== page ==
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The Protein Data Bank (PDB) [1] is a database for the three-dimensional structural data of large biological molecules, such as proteins and nucleic acids. The data, typically obtained by X-ray crystallography, NMR spectroscopy, or, increasingly, cryo-electron microscopy, and submitted by biologists and biochemists from around the world, are freely accessible on the Internet via the websites of its member organisations (PDBe,[2] PDBj,[3] RCSB,[4] and BMRB[5]). The PDB is overseen by an organization called the Worldwide Protein Data Bank, wwPDB.

The PDB is a key in areas of structural biology, such as structural genomics. Most major scientific journals, and some funding agencies, now require scientists to submit their structure data to the PDB. Many other databases use protein structures deposited in the PDB. For example, SCOP and CATH classify protein structures, while PDBsum provides a graphic overview of PDB entries using information from other sources, such as Gene ontology.[6][7]

The file format initially used by the PDB was called the PDB file format. The original format was restricted by the width of For PDB structures determined by X-ray diffraction that have a structure factor file, their electron density map may be viewed. The data of such structures is stored on the "electron density server".[17][18]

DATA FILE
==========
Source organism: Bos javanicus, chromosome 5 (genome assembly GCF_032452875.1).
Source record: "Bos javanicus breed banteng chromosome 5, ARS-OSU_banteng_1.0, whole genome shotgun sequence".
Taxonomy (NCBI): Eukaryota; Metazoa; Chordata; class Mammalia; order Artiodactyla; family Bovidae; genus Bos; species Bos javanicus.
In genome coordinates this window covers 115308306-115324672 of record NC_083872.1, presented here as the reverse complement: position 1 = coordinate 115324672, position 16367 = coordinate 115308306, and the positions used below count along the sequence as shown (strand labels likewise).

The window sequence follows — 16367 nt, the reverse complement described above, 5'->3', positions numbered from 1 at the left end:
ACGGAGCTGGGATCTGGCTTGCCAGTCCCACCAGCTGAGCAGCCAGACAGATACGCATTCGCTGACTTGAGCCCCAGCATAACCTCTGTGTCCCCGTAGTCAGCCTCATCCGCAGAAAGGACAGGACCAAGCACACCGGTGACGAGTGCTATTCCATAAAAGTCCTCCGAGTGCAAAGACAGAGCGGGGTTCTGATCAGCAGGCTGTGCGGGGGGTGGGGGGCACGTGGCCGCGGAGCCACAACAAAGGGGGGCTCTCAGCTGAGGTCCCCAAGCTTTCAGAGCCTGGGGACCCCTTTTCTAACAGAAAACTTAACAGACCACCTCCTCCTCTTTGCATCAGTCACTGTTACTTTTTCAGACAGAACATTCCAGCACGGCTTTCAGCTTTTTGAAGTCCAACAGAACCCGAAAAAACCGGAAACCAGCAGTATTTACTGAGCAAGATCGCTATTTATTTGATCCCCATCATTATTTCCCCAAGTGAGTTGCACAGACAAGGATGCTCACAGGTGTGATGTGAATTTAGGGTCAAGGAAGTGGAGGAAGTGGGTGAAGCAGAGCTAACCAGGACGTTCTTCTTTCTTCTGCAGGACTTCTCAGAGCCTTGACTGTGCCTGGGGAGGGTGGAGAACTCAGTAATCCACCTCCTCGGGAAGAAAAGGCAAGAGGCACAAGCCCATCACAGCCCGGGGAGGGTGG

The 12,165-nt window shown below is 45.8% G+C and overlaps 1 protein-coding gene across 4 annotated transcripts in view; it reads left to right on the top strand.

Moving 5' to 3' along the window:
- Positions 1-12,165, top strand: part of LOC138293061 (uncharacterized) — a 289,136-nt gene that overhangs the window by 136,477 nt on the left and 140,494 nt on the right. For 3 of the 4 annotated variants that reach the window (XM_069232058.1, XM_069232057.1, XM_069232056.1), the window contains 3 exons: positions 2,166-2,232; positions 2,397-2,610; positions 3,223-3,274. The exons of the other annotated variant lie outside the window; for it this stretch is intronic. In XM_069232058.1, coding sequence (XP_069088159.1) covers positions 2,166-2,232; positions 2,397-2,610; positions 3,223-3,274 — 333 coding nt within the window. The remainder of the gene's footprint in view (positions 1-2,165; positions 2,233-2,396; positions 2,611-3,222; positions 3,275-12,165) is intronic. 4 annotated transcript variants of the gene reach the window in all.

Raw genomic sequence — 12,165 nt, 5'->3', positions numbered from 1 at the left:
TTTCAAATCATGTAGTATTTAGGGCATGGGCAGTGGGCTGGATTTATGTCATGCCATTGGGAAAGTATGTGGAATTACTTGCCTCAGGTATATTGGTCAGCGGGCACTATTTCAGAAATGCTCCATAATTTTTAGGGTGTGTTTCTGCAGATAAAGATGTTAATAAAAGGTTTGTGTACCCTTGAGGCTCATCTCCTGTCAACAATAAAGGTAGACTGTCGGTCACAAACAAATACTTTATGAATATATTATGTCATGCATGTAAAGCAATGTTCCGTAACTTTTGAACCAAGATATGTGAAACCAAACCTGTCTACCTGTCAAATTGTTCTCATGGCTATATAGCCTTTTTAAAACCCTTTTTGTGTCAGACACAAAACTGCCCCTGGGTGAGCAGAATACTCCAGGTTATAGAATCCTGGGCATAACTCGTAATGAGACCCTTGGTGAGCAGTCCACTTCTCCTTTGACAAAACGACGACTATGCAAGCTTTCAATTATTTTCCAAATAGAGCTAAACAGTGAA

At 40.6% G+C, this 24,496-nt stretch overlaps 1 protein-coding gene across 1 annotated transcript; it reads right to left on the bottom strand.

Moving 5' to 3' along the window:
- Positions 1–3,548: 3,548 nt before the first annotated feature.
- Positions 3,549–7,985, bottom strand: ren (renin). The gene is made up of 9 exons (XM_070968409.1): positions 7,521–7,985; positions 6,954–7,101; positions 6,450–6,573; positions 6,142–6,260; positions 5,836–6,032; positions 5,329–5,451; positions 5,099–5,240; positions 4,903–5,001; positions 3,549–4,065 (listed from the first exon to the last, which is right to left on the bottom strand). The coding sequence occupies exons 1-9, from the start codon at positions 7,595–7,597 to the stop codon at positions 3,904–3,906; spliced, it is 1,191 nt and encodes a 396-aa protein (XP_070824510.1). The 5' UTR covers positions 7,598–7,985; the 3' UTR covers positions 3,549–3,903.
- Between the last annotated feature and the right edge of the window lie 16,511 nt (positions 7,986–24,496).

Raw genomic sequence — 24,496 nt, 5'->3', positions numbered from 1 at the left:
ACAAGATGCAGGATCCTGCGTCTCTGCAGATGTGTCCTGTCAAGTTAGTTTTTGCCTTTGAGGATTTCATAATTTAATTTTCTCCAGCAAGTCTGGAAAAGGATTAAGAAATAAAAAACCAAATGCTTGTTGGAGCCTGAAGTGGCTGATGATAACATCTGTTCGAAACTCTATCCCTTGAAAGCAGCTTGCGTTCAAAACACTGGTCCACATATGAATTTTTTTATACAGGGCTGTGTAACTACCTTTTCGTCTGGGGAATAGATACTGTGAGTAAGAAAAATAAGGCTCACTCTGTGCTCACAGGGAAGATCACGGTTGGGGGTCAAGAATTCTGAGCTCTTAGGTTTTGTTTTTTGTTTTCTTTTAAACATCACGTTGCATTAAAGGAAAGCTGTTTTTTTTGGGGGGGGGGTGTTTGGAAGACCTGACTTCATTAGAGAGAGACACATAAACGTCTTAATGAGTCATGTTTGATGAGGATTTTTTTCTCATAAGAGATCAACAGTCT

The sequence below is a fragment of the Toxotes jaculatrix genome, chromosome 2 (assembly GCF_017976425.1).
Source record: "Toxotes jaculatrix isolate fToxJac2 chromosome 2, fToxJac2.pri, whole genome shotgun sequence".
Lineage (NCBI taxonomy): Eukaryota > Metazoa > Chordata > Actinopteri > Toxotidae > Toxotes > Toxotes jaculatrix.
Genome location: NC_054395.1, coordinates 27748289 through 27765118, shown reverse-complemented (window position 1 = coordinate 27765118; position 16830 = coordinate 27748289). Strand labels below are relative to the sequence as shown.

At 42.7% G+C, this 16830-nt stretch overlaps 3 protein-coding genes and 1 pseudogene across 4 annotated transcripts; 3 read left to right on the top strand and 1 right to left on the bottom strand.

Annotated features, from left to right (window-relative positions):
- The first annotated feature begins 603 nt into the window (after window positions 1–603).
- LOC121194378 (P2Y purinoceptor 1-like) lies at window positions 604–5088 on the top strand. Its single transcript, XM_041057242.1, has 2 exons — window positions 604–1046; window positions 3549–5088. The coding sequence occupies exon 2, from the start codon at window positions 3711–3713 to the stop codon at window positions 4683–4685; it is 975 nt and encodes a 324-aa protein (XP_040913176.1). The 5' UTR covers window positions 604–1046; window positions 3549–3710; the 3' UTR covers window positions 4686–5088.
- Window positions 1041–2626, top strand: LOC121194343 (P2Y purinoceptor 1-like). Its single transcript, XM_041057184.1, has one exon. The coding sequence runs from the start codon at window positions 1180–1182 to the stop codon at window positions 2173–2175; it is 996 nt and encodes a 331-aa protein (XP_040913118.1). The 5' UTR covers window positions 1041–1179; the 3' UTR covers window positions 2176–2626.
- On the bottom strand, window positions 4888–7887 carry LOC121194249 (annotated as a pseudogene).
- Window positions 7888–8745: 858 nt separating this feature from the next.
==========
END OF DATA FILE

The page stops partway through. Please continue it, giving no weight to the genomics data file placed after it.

Historically, the number of structures in the PDB has grown at an approximately exponential rate, with 100 registered structures in 1982, 1,000 structures in 1993, 10,000 in 1999, and 100,000 in 2014.[19][20] Since 2007, the rate of accumulation of new protein structures appears to have plateaued.[clarification needed]

The file format initially used by the PDB was called the PDB file format. The original format was restricted by the width of computer punch cards to 80 characters per line. Around 1996, the "macromolecular Crystallographic Information file" format, mmCIF, which is an extension of the CIF format was phased in. mmCIF became the standard format for the PDB archive in 2014.[21] In 2019, the wwPDB announced that depositions for crystallographic methods would only be accepted in mmCIF format.[22]

An XML version of PDB, called PDBML, was described in 2005.[23] The structure files can be downloaded in any of these three formats, though an increasing number of structures do not fit the legacy PDB format. Individual files are easily downloaded into graphics packages from Internet URLs: